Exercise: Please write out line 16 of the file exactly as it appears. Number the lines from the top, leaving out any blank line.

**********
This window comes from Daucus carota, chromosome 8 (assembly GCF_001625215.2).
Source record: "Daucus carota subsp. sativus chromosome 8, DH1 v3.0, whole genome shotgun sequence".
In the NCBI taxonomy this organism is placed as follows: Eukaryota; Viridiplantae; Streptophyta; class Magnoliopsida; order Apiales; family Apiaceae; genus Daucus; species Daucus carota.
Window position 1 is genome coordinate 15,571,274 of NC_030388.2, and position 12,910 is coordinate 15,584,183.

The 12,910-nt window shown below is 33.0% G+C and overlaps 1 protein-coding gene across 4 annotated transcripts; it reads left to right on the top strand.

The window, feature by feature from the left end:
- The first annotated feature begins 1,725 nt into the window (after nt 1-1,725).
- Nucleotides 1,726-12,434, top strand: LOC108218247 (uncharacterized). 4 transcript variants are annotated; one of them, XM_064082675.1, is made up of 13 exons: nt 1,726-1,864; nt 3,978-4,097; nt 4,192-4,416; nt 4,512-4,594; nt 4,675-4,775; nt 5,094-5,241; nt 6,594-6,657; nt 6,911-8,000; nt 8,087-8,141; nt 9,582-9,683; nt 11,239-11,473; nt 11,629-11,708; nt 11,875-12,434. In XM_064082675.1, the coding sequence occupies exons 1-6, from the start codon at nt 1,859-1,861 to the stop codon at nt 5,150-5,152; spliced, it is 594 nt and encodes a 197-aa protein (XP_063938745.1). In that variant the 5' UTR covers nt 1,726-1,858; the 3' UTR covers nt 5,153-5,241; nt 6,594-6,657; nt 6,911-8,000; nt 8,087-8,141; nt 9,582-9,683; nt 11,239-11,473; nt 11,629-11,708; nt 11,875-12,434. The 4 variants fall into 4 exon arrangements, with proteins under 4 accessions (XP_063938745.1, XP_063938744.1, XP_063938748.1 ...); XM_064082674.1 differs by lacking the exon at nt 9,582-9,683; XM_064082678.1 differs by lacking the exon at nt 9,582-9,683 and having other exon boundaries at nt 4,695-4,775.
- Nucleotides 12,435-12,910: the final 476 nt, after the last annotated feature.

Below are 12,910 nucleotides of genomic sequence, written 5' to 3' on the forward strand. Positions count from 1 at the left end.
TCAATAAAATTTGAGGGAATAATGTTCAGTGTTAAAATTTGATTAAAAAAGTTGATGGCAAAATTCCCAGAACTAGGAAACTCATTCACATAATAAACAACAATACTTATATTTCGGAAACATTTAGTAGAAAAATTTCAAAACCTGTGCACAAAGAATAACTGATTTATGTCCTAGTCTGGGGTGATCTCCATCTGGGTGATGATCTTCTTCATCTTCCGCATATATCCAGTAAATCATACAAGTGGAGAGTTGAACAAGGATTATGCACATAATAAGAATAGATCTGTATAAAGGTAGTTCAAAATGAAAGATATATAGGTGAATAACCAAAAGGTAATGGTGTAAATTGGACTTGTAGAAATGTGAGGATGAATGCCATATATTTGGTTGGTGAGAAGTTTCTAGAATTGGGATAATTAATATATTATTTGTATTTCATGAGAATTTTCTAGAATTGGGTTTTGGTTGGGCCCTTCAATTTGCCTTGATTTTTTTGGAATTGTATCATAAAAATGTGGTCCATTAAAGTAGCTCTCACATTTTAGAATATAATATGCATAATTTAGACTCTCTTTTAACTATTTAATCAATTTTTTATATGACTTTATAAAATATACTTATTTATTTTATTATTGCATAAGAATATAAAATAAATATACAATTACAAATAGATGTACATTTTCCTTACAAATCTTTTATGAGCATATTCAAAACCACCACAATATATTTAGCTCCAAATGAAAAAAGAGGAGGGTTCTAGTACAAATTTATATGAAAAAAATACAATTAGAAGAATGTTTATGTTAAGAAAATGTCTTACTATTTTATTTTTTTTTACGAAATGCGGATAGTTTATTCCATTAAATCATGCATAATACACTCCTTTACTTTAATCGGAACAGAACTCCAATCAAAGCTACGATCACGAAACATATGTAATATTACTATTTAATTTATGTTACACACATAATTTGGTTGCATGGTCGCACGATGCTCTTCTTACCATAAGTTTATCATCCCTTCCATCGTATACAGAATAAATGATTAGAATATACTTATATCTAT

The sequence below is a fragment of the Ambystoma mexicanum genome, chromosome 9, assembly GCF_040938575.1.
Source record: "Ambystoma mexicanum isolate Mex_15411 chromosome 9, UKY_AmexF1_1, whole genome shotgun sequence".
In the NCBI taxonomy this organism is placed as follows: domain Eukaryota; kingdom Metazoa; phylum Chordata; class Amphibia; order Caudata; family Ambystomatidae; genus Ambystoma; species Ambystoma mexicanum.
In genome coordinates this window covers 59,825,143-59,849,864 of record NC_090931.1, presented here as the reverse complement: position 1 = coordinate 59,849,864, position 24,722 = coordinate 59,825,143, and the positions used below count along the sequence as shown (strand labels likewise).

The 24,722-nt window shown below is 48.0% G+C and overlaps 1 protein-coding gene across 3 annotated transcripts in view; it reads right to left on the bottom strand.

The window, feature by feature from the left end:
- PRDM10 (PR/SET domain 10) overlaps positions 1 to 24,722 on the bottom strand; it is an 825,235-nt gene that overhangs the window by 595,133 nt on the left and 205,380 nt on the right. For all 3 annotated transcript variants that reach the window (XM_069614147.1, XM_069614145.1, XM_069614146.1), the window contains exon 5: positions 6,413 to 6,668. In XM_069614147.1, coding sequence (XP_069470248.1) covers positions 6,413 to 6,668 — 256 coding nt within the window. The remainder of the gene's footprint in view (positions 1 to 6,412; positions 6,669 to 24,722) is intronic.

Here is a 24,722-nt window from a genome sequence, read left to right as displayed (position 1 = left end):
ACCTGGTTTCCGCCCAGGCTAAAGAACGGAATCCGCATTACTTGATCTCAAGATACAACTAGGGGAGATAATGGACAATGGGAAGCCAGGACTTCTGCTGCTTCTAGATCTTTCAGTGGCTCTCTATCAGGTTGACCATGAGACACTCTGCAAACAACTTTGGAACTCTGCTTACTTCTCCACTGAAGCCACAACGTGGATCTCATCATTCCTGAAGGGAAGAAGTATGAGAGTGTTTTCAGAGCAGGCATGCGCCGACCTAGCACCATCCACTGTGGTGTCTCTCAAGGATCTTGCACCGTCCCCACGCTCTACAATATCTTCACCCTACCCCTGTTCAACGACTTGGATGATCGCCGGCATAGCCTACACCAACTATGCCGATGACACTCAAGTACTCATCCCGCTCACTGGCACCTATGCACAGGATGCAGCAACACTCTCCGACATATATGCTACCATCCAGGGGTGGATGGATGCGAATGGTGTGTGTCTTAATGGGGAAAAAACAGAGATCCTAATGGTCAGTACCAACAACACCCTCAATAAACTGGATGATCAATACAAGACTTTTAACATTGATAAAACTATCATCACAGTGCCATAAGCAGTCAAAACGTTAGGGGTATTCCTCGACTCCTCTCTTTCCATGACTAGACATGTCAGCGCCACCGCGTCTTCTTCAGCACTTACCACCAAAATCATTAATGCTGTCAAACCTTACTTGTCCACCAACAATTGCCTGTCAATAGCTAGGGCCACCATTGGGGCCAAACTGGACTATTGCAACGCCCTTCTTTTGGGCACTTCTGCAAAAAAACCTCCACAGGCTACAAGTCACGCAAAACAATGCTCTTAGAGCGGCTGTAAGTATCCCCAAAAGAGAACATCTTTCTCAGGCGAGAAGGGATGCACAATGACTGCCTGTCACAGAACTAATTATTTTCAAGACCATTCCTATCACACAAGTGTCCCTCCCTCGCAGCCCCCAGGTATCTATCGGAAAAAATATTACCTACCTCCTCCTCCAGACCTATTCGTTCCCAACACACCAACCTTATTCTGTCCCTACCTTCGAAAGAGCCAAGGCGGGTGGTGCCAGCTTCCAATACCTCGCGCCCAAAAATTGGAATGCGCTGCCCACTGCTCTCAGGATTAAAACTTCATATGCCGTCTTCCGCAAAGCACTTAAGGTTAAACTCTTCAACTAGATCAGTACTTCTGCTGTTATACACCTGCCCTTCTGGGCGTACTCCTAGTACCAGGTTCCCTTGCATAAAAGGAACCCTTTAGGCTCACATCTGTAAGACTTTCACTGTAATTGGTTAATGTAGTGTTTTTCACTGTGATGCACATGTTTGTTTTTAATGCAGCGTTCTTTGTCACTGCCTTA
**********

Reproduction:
The 24,722-nt window shown below is 48.0% G+C and overlaps 1 protein-coding gene across 3 annotated transcripts in view; it reads right to left on the bottom strand.